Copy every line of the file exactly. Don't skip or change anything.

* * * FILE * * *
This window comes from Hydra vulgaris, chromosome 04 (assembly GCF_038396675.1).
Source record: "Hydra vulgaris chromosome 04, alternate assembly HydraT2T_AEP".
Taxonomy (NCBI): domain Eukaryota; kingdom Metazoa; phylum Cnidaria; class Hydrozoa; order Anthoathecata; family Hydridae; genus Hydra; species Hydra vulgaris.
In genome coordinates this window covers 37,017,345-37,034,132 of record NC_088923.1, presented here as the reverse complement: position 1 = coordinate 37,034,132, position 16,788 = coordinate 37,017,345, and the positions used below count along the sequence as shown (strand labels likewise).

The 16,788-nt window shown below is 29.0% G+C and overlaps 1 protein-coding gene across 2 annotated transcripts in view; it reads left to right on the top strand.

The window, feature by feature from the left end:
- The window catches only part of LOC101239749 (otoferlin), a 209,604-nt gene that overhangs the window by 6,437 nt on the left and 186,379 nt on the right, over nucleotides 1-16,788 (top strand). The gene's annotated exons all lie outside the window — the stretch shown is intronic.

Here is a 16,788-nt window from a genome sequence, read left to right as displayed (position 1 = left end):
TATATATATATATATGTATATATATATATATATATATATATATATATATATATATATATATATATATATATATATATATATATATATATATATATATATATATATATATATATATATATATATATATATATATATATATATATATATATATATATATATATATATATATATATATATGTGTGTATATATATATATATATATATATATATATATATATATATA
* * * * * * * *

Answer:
This window comes from Hydra vulgaris, chromosome 04 (assembly GCF_038396675.1).
Source record: "Hydra vulgaris chromosome 04, alternate assembly HydraT2T_AEP".
Taxonomy (NCBI): domain Eukaryota; kingdom Metazoa; phylum Cnidaria; class Hydrozoa; order Anthoathecata; family Hydridae; genus Hydra; species Hydra vulgaris.
In genome coordinates this window covers 37,017,345-37,034,132 of record NC_088923.1, presented here as the reverse complement: position 1 = coordinate 37,034,132, position 16,788 = coordinate 37,017,345, and the positions used below count along the sequence as shown (strand labels likewise).

The 16,788-nt window shown below is 29.0% G+C and overlaps 1 protein-coding gene across 2 annotated transcripts in view; it reads left to right on the top strand.

The window, feature by feature from the left end:
- The window catches only part of LOC101239749 (otoferlin), a 209,604-nt gene that overhangs the window by 6,437 nt on the left and 186,379 nt on the right, over nucleotides 1-16,788 (top strand). The gene's annotated exons all lie outside the window — the stretch shown is intronic.

Here is a 16,788-nt window from a genome sequence, read left to right as displayed (position 1 = left end):
TATATATATATATATGTATATATATATATATATATATATATATATATATATATATATATATATATATATATATATATATATATATATATATATATATATATATATATATATATATATATATATATATATATATATATATATATATATATATATATATATATATATATATATATATATGTGTGTATATATATATATATATATATATATATATATATATATATA